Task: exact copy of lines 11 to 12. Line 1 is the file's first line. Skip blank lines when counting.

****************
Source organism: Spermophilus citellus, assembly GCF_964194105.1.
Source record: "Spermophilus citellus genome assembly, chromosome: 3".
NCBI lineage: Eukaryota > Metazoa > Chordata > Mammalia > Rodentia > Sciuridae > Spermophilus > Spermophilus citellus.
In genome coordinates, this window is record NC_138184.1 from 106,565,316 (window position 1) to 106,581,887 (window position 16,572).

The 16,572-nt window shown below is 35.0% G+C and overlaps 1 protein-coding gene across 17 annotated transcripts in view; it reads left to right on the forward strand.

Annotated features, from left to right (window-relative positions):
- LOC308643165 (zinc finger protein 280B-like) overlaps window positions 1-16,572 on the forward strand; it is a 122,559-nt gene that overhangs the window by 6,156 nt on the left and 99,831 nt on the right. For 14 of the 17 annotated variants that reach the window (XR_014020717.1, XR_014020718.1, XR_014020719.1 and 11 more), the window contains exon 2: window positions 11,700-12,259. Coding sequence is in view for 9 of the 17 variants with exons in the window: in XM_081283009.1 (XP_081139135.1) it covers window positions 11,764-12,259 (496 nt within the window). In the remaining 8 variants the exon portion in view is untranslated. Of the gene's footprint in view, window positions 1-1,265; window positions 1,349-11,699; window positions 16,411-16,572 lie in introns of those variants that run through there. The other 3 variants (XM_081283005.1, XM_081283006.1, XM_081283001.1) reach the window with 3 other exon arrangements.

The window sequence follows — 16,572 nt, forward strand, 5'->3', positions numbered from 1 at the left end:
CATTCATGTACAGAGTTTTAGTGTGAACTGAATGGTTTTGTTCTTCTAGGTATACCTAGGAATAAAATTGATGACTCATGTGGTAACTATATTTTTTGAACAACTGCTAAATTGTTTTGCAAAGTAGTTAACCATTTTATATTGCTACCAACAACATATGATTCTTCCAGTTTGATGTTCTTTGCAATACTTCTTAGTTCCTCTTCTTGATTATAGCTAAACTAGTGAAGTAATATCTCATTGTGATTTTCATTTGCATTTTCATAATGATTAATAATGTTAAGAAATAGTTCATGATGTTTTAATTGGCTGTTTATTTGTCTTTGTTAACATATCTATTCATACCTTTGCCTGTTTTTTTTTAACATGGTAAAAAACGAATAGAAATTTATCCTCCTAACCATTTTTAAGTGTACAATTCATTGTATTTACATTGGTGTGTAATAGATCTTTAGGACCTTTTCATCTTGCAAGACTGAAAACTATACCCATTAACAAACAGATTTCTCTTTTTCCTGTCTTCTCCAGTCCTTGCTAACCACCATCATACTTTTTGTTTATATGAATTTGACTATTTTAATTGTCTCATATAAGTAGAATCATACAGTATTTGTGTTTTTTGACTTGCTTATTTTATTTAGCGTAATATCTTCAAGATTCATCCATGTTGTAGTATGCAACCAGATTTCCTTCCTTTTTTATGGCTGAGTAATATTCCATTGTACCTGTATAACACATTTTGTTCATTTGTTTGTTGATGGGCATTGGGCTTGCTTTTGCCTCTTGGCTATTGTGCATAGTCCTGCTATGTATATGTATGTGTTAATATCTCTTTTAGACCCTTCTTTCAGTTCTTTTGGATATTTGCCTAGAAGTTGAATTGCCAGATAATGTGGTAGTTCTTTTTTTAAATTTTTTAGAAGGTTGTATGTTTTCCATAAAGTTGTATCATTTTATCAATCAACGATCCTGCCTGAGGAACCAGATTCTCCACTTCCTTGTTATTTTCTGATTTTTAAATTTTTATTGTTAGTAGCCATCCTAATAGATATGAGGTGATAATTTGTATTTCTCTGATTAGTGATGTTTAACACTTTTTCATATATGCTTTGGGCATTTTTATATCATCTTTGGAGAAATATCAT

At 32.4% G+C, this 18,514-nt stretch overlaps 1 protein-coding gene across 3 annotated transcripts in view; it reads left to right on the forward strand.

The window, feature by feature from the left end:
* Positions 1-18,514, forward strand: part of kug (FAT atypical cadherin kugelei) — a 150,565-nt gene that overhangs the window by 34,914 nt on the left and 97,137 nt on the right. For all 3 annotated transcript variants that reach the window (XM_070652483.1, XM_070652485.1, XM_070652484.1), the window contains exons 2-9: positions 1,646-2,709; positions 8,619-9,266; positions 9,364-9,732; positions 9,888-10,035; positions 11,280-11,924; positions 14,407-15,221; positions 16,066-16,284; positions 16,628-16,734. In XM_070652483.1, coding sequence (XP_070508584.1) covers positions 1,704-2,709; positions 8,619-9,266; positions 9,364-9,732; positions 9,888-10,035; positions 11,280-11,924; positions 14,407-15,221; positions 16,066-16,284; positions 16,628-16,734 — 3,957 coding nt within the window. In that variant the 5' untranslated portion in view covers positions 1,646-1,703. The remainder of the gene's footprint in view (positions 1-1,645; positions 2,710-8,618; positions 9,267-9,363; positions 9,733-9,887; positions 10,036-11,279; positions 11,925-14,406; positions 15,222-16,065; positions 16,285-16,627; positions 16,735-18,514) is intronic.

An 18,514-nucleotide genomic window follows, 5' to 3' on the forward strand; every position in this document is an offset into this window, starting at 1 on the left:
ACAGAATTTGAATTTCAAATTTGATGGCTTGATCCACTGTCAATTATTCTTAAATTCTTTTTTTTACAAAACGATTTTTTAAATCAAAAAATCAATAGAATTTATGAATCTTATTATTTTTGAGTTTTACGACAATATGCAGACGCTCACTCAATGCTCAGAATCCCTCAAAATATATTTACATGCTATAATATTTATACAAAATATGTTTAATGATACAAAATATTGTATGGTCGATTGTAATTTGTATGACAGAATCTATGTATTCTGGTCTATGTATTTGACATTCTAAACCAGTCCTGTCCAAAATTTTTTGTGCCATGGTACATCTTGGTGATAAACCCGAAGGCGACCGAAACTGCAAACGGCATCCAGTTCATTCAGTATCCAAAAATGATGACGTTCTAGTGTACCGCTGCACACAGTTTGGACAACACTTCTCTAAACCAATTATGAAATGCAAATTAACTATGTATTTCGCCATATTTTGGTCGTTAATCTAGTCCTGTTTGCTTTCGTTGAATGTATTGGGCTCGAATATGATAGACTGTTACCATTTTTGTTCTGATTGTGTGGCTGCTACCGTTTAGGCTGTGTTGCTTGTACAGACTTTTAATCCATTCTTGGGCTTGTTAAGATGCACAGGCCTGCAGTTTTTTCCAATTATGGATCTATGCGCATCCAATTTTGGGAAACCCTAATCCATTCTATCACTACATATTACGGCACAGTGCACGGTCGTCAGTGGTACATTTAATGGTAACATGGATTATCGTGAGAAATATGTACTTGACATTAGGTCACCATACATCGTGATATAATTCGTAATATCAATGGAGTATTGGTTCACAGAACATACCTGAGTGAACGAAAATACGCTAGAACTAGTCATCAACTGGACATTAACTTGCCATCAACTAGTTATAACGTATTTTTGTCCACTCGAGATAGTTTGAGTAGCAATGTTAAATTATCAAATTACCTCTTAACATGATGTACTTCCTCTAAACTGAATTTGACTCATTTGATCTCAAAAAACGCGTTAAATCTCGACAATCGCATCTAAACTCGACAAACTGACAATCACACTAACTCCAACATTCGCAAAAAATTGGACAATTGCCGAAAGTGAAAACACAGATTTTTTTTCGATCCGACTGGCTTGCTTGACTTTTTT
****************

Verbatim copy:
The window, feature by feature from the left end:
* Positions 1-18,514, forward strand: part of kug (FAT atypical cadherin kugelei) — a 150,565-nt gene that overhangs the window by 34,914 nt on the left and 97,137 nt on the right. For all 3 annotated transcript variants that reach the window (XM_070652483.1, XM_070652485.1, XM_070652484.1), the window contains exons 2-9: positions 1,646-2,709; positions 8,619-9,266; positions 9,364-9,732; positions 9,888-10,035; positions 11,280-11,924; positions 14,407-15,221; positions 16,066-16,284; positions 16,628-16,734. In XM_070652483.1, coding sequence (XP_070508584.1) covers positions 1,704-2,709; positions 8,619-9,266; positions 9,364-9,732; positions 9,888-10,035; positions 11,280-11,924; positions 14,407-15,221; positions 16,066-16,284; positions 16,628-16,734 — 3,957 coding nt within the window. In that variant the 5' untranslated portion in view covers positions 1,646-1,703. The remainder of the gene's footprint in view (positions 1-1,645; positions 2,710-8,618; positions 9,267-9,363; positions 9,733-9,887; positions 10,036-11,279; positions 11,925-14,406; positions 15,222-16,065; positions 16,285-16,627; positions 16,735-18,514) is intronic.